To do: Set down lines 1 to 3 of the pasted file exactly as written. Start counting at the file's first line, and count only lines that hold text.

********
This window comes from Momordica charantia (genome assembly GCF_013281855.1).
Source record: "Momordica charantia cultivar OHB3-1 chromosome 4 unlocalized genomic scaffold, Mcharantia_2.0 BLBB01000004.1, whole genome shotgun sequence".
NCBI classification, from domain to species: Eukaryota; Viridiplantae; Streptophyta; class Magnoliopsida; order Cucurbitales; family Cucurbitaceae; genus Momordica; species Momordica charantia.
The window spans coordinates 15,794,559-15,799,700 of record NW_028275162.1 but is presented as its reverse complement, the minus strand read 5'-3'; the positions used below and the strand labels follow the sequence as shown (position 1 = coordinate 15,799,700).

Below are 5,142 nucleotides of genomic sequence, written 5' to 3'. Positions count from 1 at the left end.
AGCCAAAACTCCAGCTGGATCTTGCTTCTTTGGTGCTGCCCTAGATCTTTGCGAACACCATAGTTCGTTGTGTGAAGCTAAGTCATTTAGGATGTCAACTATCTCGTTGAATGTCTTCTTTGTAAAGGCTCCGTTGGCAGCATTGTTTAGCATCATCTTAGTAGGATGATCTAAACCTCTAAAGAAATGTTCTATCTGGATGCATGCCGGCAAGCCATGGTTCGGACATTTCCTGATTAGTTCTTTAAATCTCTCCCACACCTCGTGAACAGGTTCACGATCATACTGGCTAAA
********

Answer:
This window comes from Momordica charantia (genome assembly GCF_013281855.1).
Source record: "Momordica charantia cultivar OHB3-1 chromosome 4 unlocalized genomic scaffold, Mcharantia_2.0 BLBB01000004.1, whole genome shotgun sequence".
NCBI classification, from domain to species: Eukaryota; Viridiplantae; Streptophyta; class Magnoliopsida; order Cucurbitales; family Cucurbitaceae; genus Momordica; species Momordica charantia.